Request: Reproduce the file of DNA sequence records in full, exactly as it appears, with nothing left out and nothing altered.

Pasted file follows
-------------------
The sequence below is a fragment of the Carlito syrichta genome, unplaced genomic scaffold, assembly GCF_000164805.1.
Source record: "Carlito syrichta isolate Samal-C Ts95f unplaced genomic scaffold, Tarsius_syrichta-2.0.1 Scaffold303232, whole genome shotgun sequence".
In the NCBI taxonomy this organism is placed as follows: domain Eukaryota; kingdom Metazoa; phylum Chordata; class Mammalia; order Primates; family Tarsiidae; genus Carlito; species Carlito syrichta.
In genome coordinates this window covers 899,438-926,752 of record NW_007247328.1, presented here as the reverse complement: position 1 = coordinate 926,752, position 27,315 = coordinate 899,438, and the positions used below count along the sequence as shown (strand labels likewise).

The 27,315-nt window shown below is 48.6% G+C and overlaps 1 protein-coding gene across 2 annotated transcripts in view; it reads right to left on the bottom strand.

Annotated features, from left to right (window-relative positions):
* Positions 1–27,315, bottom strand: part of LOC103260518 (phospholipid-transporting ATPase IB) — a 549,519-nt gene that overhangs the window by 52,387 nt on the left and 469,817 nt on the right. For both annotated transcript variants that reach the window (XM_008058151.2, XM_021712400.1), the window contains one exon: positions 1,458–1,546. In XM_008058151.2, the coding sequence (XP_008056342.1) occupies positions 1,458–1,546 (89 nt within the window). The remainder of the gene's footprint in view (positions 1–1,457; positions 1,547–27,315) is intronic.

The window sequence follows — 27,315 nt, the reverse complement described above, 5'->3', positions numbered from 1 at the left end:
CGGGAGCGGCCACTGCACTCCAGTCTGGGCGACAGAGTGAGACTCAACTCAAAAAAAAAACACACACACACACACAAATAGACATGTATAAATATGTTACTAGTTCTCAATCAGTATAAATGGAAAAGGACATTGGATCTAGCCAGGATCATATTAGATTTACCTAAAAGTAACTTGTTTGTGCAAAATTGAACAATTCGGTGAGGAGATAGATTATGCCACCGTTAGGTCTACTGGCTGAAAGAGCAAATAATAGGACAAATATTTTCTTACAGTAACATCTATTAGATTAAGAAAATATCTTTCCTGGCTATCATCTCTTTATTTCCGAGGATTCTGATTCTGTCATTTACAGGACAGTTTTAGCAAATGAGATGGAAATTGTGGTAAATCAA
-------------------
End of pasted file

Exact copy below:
The sequence below is a fragment of the Carlito syrichta genome, unplaced genomic scaffold, assembly GCF_000164805.1.
Source record: "Carlito syrichta isolate Samal-C Ts95f unplaced genomic scaffold, Tarsius_syrichta-2.0.1 Scaffold303232, whole genome shotgun sequence".
In the NCBI taxonomy this organism is placed as follows: domain Eukaryota; kingdom Metazoa; phylum Chordata; class Mammalia; order Primates; family Tarsiidae; genus Carlito; species Carlito syrichta.
In genome coordinates this window covers 899,438-926,752 of record NW_007247328.1, presented here as the reverse complement: position 1 = coordinate 926,752, position 27,315 = coordinate 899,438, and the positions used below count along the sequence as shown (strand labels likewise).

The 27,315-nt window shown below is 48.6% G+C and overlaps 1 protein-coding gene across 2 annotated transcripts in view; it reads right to left on the bottom strand.

Annotated features, from left to right (window-relative positions):
* Positions 1–27,315, bottom strand: part of LOC103260518 (phospholipid-transporting ATPase IB) — a 549,519-nt gene that overhangs the window by 52,387 nt on the left and 469,817 nt on the right. For both annotated transcript variants that reach the window (XM_008058151.2, XM_021712400.1), the window contains one exon: positions 1,458–1,546. In XM_008058151.2, the coding sequence (XP_008056342.1) occupies positions 1,458–1,546 (89 nt within the window). The remainder of the gene's footprint in view (positions 1–1,457; positions 1,547–27,315) is intronic.

The window sequence follows — 27,315 nt, the reverse complement described above, 5'->3', positions numbered from 1 at the left end:
CGGGAGCGGCCACTGCACTCCAGTCTGGGCGACAGAGTGAGACTCAACTCAAAAAAAAAACACACACACACACACAAATAGACATGTATAAATATGTTACTAGTTCTCAATCAGTATAAATGGAAAAGGACATTGGATCTAGCCAGGATCATATTAGATTTACCTAAAAGTAACTTGTTTGTGCAAAATTGAACAATTCGGTGAGGAGATAGATTATGCCACCGTTAGGTCTACTGGCTGAAAGAGCAAATAATAGGACAAATATTTTCTTACAGTAACATCTATTAGATTAAGAAAATATCTTTCCTGGCTATCATCTCTTTATTTCCGAGGATTCTGATTCTGTCATTTACAGGACAGTTTTAGCAAATGAGATGGAAATTGTGGTAAATCAA